One Game Of Thrones Star Actually Thought The Final Season Was ‘Brave’ And ‘The Best Televison’

iwan rheon ramsay bolton game of thrones hbo

I think it's probably pretty fair to say that the final season of HBO's hit fantasy series Game of Thrones will always be controversial among fans. Just as people still debate the merits of finales from shows like The Sopranos and Lost, I don't think there will come a time where everyone who was there watching Season 8 as it happened, or those who came to it much later, will universally say, "You know what? That was pretty good overall." Now, another former GOT star has spoken out about his thoughts on the ending, and said he felt it was actually 'brave.'

It's only been a little over a year since Season 8 completed the Game of Thrones story as told on the small screen (ahem...we're still waiting on you, George R.R. Martin...), but it's hard to forget the near constant backlash from fans regarding the contents of the last season. People picked at everything, and managed to find a lot to hate about the last installments, to the point where a completely unrealistic petition was started to try having the whole thing remade. When asked about the less than well-received final season by NME, Iwan Rheon said:

I felt that they made a very strong decision to where they thought the season would go and I think they went with it and told the story really well. I thought the Battle of Winterfell was absolute genius, the best television I’ve ever seen. I thought it was really brave and they went for it.

I know a lot of you are probably rolling your eyes at Iwan Rheon's comments, but if you can step back from your personal feelings on the final season of Game of Thrones, you might see that he does have a point.

Even if you hated the entirety of the final episodes with a passion that could fuel a million suns, you know that there was almost no way that your exact vision for how the series should have ended would come to fruition. Maybe Jon Snow should have been the one to kill the Night King, but that's not what showrunners David Benioff and D.B. Weiss wanted, so Arya got the all-important gig instead.

My point, and Iwan Rheon's point, I believe, is that with absolutely no source material to work from anymore, they had to come up with a total vision for the last season and make sure it was carried out to the best of everyone's ability. And, they did, at least, try to do that. Did you enjoy watching your (really sorta flawed) heroine, Dany, burn a shit load of innocents alive and then be murdered by her lover / nephew? Of course not, but the showrunners carried that vision to the end fearlessly.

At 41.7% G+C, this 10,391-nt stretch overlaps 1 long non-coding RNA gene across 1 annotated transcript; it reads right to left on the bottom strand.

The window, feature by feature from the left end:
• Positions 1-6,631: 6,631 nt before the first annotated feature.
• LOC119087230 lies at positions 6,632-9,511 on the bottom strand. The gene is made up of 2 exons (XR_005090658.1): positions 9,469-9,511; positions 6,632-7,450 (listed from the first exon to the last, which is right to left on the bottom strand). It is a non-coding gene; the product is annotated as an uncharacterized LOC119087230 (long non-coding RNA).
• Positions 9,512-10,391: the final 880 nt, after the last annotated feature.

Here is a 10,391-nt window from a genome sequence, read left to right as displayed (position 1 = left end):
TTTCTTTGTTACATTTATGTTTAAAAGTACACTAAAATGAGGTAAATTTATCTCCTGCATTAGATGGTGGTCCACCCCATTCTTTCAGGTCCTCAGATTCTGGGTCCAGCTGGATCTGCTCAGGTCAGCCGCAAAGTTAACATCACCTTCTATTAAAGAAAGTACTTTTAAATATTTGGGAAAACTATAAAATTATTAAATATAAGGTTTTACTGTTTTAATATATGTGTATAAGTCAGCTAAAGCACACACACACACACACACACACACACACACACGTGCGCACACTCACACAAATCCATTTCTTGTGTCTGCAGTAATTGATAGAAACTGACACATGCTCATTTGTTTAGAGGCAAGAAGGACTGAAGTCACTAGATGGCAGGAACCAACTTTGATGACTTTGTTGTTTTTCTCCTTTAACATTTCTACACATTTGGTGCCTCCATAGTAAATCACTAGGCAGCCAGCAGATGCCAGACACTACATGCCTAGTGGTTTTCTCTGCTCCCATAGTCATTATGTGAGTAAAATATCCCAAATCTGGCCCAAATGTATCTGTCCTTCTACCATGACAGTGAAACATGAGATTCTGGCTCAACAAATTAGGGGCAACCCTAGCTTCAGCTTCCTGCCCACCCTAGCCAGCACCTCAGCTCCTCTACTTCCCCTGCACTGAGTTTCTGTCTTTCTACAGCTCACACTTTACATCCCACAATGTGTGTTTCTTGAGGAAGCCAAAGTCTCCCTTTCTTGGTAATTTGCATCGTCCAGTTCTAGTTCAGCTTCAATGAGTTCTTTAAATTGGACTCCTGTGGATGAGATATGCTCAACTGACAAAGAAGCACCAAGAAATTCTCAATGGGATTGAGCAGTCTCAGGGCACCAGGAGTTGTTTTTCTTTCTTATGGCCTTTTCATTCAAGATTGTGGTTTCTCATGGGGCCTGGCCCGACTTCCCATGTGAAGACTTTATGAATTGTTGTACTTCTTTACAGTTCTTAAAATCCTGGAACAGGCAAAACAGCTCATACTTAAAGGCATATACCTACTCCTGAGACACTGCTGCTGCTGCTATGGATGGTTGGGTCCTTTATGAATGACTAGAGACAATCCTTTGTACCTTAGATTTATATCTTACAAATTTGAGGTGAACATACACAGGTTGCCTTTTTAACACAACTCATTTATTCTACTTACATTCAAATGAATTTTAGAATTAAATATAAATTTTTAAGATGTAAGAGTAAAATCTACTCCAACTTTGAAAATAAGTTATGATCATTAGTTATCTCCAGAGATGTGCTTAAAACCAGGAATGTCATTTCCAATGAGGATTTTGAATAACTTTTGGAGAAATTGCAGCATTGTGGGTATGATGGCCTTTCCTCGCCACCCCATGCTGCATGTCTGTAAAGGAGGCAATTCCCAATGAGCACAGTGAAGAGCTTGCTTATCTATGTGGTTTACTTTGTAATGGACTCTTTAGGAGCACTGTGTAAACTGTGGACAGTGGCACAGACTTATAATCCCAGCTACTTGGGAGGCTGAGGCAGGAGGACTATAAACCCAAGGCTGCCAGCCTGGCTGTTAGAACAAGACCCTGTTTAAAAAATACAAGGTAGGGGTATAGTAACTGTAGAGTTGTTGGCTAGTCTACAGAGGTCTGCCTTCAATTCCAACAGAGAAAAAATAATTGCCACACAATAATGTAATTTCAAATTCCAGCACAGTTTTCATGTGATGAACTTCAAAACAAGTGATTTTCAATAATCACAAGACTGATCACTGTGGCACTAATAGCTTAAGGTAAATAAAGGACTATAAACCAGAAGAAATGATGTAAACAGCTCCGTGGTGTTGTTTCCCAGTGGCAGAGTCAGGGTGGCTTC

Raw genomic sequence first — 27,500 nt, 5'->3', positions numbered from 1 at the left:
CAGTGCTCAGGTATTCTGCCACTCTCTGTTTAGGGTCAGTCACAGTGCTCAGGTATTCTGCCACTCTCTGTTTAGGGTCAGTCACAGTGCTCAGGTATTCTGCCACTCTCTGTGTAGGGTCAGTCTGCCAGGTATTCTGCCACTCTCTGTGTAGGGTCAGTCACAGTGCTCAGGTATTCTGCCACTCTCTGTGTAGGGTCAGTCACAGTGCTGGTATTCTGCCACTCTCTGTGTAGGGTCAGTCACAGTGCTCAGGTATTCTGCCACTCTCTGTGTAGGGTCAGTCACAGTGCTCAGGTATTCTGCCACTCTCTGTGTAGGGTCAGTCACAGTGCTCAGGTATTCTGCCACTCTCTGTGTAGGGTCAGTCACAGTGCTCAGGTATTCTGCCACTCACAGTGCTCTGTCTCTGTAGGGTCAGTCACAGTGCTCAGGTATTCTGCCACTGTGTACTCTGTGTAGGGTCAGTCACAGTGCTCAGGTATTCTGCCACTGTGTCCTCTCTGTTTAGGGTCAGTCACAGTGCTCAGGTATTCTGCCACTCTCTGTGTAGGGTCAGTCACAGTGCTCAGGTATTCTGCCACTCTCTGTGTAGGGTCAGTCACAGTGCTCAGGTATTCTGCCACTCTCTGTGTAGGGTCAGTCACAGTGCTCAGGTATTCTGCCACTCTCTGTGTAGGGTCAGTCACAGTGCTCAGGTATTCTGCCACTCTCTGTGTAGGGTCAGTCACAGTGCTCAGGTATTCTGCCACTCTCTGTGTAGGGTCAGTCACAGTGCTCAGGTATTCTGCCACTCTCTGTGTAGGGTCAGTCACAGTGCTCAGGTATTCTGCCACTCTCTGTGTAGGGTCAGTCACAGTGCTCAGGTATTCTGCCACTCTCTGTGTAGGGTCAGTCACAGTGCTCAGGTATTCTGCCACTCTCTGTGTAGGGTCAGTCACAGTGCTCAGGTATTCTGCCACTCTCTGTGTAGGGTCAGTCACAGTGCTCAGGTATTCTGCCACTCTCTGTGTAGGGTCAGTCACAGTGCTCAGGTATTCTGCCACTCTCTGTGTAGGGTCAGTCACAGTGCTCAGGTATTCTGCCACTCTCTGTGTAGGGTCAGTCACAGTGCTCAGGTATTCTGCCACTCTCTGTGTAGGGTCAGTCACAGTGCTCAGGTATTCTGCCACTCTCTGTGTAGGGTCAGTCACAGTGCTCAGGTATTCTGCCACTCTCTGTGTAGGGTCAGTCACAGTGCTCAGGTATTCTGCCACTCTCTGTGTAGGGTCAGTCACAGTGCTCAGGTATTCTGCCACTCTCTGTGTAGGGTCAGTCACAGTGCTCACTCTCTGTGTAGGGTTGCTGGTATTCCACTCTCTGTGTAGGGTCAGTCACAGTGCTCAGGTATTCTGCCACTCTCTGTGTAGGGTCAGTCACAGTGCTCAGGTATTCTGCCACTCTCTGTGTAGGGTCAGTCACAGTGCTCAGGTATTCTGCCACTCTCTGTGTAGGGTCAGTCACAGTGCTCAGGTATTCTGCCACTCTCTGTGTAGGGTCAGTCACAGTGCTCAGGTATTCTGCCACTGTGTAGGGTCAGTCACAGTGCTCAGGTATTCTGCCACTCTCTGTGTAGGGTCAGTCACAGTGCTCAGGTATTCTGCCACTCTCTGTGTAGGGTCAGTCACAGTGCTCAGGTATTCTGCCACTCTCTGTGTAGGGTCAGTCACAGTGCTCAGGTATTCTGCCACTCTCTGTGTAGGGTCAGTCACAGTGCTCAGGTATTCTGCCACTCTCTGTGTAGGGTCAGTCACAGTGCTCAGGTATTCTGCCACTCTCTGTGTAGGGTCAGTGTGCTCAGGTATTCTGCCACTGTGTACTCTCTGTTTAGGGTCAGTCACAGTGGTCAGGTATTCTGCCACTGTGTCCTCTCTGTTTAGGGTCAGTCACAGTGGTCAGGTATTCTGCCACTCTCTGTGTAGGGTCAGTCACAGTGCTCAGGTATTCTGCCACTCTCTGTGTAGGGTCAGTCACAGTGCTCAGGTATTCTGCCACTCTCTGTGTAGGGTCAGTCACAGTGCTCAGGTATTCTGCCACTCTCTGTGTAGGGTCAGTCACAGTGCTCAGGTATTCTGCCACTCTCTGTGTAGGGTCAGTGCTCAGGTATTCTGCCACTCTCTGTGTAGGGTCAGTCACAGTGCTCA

Are you still rewatching the Battle of Winterfell because you can't pick out all of the details due to the overall darkness of every shot? Well, you really should stop now, unless you truly love the episode, but also, let's not pretend that because you and some others had trouble making out some of the action, that others weren't just fine with it.

And, that leads us to Iwan Rheon's other point, which really can't be denied for its sheer clear-headedness:

It was always gonna be divisive. I don’t think it was gonna be any other way, to be honest. Obviously, you can’t please everyone.

Truer words may have been spoken, but not when it comes to the final season of long-running, popular television shows like Game of Thrones. If you'd like to revisit any of GOT's eight seasons, you can stream it on HBO Max. For more to watch, check out our fall premiere guide and winter / spring premiere list!

Adrienne Jones
Senior Content Creator

Covering The Witcher, Outlander, Virgin River, Sweet Magnolias and a slew of other streaming shows, Adrienne Jones is a Senior Content Producer at CinemaBlend, and started in the fall of 2015. In addition to writing and editing stories on a variety of different topics, she also spends her work days trying to find new ways to write about the many romantic entanglements that fictional characters find themselves in on TV shows. She graduated from Mizzou with a degree in Photojournalism.